Welcome to The TFB Debate Club, where two writers pace out 10 steps a piece and draw down. Last time, Luke and Doug went blow for blow over the AR-15 being a suitable home defense weapon. This week we wade into the silencer argument: is shooting suppressed firearms really worth the time, money and effort? Or should you point your money in another direction?
For the sake of today’s arguments, we’ll assume that this scenario takes place in America, following the laws and regulations of the land. Let’s save our Mad Max, doomsday fantasies for another debate segment.
As a reminder, like any good debate club, the stance of the writer on a particular issue may not coincide with their personal beliefs. After all, arguing against the foundations of your beliefs is one of the best ways to uncover your faults.
TFB DEBATE CLUB: Shooting Suppressed – This Is The Way
Nick C. – The Firearm Blog
Suppressors are fantastic devices for a safer and more pleasant shooting experience. They are mired in regulation due to fear and ignorance. In some cases, they are illegal to own or possess. Imagine banning or regulating mufflers on your car, life would be obnoxiously loud and annoying. That is what it is like being around unsuppressed shooters. This is 2020, get a can and shut your gun up. Be a considerate shooter and shoot quietly.
SHOOTING SUPPRESSED MEANS HEARING PROTECTION
This is probably the number one benefit to shooting suppressed. You can shoot safely without damaging your hearing. Sure you can wear earplugs or some form of a headset but those are not ideal. With a suppressor, you cut down the noise and report of your firearm for everyone, not just yourself. Now you do not need traditional hearing protection. It is much easier to hear range commands or other noises if you are hunting. Most hunters don’t use ear pro just so they can hear said noises, or they use expensive electronic hearing protection to amplify noises. I am not a fan of noise amplification because they often amplify noises that I do not want to hear, like the sound of my shoes crunching gravel under my feet.
Besides protecting your hearing and the hearing of others, suppressors do take the bark out of the muzzle report. This is a big problem for new shooters. New shooters, especially those who are gun shy are often afraid of guns because they sound scary. I have instructed new shooters and if you can eliminate the loud noise, the experience is a lot more positive and enjoyable for them. They are no longer gun shy and can focus more on the fundamentals as well as enjoy themselves without anticipating the loud noise.
Being able to enjoy shooting is not just for new shooters. If you take a carbine class, shooting with a muzzle brake may be great for your recoil and muzzle climb management, but the other students on either side of you will want to punch your lights out. Some shooters then adopt a linear comp or similar device. However, this redirects the muzzle blast thereby increasing recoil. In some cases, like a short-barreled AR, a linear comp like a SureFire Warden can increase the pressure and actually cause greater muzzle flash.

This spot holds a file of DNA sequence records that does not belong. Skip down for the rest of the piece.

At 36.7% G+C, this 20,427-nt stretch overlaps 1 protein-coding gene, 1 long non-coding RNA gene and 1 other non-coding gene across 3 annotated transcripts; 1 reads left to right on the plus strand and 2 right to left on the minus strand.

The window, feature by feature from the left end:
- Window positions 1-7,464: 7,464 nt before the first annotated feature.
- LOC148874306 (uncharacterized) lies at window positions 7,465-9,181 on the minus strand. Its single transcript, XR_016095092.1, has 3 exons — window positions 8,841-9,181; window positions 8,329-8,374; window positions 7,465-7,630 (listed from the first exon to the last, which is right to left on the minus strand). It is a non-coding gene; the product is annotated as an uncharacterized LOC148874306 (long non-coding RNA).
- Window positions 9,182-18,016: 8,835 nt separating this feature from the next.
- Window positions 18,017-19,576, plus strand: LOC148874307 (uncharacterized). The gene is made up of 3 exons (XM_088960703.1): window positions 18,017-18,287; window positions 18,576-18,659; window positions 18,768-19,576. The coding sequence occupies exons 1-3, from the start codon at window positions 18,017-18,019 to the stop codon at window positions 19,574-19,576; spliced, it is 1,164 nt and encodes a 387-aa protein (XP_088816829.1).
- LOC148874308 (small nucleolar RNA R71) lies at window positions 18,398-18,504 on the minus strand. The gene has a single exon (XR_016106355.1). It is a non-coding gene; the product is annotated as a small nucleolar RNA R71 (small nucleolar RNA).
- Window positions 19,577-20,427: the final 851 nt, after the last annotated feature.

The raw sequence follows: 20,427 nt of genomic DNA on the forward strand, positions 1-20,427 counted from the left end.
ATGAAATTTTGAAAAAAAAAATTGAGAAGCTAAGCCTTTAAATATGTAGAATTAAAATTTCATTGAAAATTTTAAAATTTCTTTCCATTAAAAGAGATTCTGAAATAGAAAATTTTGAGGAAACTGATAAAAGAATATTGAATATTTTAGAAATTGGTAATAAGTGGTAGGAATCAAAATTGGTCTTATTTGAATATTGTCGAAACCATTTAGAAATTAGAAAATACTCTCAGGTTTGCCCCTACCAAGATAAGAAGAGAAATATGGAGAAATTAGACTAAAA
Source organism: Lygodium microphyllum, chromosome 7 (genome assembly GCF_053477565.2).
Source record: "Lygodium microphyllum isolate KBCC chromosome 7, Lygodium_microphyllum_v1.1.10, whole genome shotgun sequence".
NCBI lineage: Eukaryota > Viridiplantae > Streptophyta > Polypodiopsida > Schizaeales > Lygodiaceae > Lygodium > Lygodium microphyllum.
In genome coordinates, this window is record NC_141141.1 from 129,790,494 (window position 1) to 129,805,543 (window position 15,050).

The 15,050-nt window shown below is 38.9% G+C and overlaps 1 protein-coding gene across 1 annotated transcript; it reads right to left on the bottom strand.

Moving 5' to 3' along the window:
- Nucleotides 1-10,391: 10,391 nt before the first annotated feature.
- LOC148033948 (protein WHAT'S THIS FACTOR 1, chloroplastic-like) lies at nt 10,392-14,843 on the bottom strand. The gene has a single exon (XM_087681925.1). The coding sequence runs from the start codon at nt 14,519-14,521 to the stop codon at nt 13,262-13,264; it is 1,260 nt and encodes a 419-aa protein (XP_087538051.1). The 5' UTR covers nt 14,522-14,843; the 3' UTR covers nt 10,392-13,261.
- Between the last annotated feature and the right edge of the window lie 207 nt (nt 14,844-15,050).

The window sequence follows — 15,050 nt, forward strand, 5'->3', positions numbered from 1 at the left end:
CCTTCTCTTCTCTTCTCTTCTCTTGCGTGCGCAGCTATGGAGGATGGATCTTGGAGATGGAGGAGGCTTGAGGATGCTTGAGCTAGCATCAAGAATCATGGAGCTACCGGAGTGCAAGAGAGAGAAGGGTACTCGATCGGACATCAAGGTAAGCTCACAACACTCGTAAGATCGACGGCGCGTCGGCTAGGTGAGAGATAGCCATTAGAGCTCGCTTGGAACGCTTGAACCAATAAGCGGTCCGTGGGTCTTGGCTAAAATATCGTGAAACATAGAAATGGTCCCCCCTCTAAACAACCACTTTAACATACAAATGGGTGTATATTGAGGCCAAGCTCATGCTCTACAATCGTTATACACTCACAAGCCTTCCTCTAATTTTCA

Shooting suppressed also helps with night time shooting. Often gun clubs and ranges have a time limit on how late their members can shoot after dark. One of the reasons for this is a noise abatement issue with nearby houses. Neighbors typically do not want to hear guns going off after dark. However, if you offer to shoot suppressed, then everyone is happy. You get to keep shooting and the neighbors are no longer annoyed or disturbed.
Suppressed = Recoil Reduction
My friend Bryan always said suppressors cut down the recoil. I never noticed this with semi-auto firearms. But when you suppress a bolt action or lever action, there is a significant reduction in recoil.
When I modified my Alaskan Takedown in .44 Mag, I only thought of making it quieter. But when I shot it, I noticed a significant reduction in recoil. I loathe shooting it without the suppressor, it is extremely unpleasant and the recoil is a bit uncomfortable after a few shots.
Here is a Daniel Defense DD5V5 shot with a variety of different muzzle devices. The SilencerCo Omega 36M was the best. Very little recoil and I did not have to wear ear pro.
Subsonic = Giggles
There are two shooting experiences that induce giggling. Shooting full auto or shooting subsonic ammo through a suppressor.
Suppressing an H&K Briefcase is one of the greatest things I have done. The suppressor reduces the muzzle report while the briefcase helps to muffle the noise from the action of the MP5K.
We all know that suppressors make the gun sound better but they have more positive applications. They are the ideal muzzle device. While some firearms, like the AR-15, have flash hiders, a suppressor does a better job at minimizing muzzle flash.
Here I am running a Kaw Valley Precision MACH linear comp. You can see some muzzle flash coming out of the tube.
Now here is the same gun, H&K SP5, with a Tirant 9M suppressor. No muzzle flash.
For people who shoot bad guys for a living reducing your signature is imperative. One of SureFire’s claims is to change the report of the gun so bad guys have a harder time pin pointing the direction of the shooter.
Final Thoughts: Shooting Suppressed